This is a failure to understand the fundamental problem – it’s not simply the abuse. It’s the attitude of secrecy and moral arrogance that comes with asserting that only the hierarchy is in a position to make these kinds of decisions rather than lay authority. Anything short of dramatic policy changes that signal the Vatican’s understanding of the actual issue will simply be spraying perfume on a turd.

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Cracking the code

I screwed up. A couple of weeks ago I introduced a new term into the discussion – “coded racism” – without doing my usual thought-piece beforehand:

To the list of code words that don’t sound racist but are, I would add ‘personal responsibility’. While personal responsibility is a good thing, its usage in discussions of race inevitably cast black and brown people as being personally irresponsible, as though some genetic flaw makes us incapable of achievement (which, in turn, explains why we deserve to be poor and why any attempt to balance the scales is ‘reverse racism’).

I have danced around the idea, and I have made occasional reference to the concept behind it, but I haven’t really explained what coded racism is. I will have to do that in next Monday’s post, so stay tuned for that. As a teaser explanation, I will simply point out that oftentimes phrases are used to identify groups in a sort of wink/nudge way, where everyone listening knows who the speaker is really talking about. It’s phrases like “Welfare queen” and “illegal immigrant” that do not explicitly name the group being criticized, but still carry with them the image of a particular race. It is not, as is the common objection, simply a phrase describing any criticism of racial minority groups.

Before we can really delve too deeply into coded racism, there is a truth that we must acknowledge and grok – that racism (like all cognitive biases) can happen at levels not available to our conscious mind. The second part of the grokking is that even though we are not aware of it, racism can influence the decisions we make. As much as we like to believe that we are free-willed agents of our own decision-making, closer to the truth is that a wide variety of things operate in our subconscious before we are even aware that a decision is being made. This is why an artist, an engineer and a physicist could all look at the same blank piece of canvas and see completely different things (a surface upon which to draw, a flat planar surface with coefficient of friction µ, a collection of molecules). We then build conscious thoughts on top of the framework of our subconscious impressions and arrive at a decision.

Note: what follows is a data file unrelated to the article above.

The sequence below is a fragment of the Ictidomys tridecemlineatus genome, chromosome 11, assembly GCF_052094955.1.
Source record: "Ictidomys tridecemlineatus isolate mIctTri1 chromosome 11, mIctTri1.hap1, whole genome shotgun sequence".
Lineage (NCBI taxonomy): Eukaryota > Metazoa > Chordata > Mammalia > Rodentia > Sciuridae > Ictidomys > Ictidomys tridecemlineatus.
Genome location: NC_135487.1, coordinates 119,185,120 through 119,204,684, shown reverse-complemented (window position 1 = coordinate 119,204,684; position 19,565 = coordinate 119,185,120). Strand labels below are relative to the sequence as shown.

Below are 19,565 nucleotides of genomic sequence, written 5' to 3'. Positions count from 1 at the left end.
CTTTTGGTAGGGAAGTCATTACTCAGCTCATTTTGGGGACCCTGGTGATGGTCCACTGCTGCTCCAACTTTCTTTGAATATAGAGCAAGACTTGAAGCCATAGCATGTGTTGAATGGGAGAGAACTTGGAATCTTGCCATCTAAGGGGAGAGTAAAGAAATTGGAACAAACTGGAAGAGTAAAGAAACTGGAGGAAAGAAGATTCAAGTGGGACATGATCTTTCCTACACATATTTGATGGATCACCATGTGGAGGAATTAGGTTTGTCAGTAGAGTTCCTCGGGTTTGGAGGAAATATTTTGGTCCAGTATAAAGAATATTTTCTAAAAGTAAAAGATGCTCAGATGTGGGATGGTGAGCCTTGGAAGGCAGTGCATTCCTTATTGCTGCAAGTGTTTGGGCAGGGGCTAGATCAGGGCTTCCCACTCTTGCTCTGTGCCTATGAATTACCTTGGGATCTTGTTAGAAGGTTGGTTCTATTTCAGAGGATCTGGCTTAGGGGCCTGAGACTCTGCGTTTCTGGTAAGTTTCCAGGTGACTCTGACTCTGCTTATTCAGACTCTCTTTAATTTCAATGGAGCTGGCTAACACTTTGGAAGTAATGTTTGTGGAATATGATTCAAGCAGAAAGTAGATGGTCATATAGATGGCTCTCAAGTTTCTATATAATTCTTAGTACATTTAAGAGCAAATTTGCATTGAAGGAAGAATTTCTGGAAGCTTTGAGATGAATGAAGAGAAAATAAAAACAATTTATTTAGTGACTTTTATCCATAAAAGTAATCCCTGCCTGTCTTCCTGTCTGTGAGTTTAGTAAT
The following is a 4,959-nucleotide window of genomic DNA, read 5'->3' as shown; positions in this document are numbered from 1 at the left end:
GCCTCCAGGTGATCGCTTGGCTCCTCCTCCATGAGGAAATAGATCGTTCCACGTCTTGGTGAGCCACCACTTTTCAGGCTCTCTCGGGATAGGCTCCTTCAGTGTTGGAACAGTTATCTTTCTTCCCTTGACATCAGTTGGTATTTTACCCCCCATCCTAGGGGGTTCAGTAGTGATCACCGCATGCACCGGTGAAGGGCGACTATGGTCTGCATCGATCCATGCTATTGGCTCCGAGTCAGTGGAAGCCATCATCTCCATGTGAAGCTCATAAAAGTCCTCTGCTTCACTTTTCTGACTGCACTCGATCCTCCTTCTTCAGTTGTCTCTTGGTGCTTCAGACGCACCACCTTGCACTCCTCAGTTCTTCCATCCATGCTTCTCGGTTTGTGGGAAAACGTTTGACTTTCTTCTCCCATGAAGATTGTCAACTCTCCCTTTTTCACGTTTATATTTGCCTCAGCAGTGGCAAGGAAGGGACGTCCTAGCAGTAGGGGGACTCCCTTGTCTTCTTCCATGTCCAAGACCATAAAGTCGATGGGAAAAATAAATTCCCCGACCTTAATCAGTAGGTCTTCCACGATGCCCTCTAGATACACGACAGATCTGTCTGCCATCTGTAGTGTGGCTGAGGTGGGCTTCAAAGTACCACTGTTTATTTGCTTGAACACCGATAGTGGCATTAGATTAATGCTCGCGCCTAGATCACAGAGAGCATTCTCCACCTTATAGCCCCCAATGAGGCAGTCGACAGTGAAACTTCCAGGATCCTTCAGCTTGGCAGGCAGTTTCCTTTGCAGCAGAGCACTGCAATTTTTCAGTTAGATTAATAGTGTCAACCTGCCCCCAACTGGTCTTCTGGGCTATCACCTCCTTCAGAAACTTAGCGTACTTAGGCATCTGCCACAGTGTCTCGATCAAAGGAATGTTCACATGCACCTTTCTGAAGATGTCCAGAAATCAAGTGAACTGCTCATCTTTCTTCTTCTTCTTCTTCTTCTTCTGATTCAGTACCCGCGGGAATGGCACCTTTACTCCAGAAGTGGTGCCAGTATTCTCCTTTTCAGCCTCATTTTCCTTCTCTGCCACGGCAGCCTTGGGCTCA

So when we tell ourselves “I don’t have a racist bone in my body“, what we are really referring to are those conscious thoughts. Most people refuse to entertain overtly racist attitudes, because those attitudes have become wildly unpopular and people recognize that racism is destructive. However, our decisions are only partially decided by our overt ideas, and we can end up engaging in patterns of behaviour that may surprise even us:

You are more likely to land a job interview if your name is John Martin or Emily Brown rather than Lei Li or Tara Singh – even if you have the same Canadian education and work experience. These are the findings of a new study analyzing how employers in the Greater Toronto Area responded to 6,000 mock résumés for jobs ranging from administrative assistant to accountant.

Across the board, those with English names such as Greg Johnson and Michael Smith were 40 per cent more likely to receive callbacks than people with the same education and job experience with Indian, Chinese or Pakistani names such as Maya Kumar, Dong Liu and Fatima Sheikh. The findings not only challenge Canada’s reputation as a country that celebrates diversity, but also underscore the difficulties that even highly skilled immigrants have in the labour market.

This phenomenon is well-known to people who study race disparity, but it is rare to see it make the pages of a paper like The Globe and Mail – hardly a leftist rag. People of colour (PoCs), or in this case people who seem non-Anglo, are at a disadvantage not because of how they look, or how they act, but simply because they have funny-sounding names. Now one would have to be particularly cynical to think that a human resources professional is sitting there saying “Fatima Sheikh? I don’t want no towel-head working for ME!” and throwing résumés in the trash. As I said, that kind of overt racism is rare, even in the privacy of one’s own head. What is far more likely is that, given a situation in which a choice had to be made between a number of potential candidates, the HR person made a ‘gut instinct’ decision to call back the person that they felt most comfortable with.

The problem is that when we feel different levels of comfort with people of different ethnic backgrounds, our aggregate decisions tend to benefit white people and disadvantage PoCs. This isn’t because we’re all card-carrying KKK members, but because we are products of a racist society. This kind of thinking isn’t relegated to how we hire, either:

An experiment was conducted to demonstrate the perceptual confirmation of racial stereotypes about Black and White athletes… Whereas the Black targets were rated as exhibiting significantly more athletic ability and having played a better game, White targets were rated as exhibiting significantly more basketball intelligence and hustle. The results suggest that participants relied on a stereotype of Black and White athletes to guide their evaluations of the target’s abilities and performance.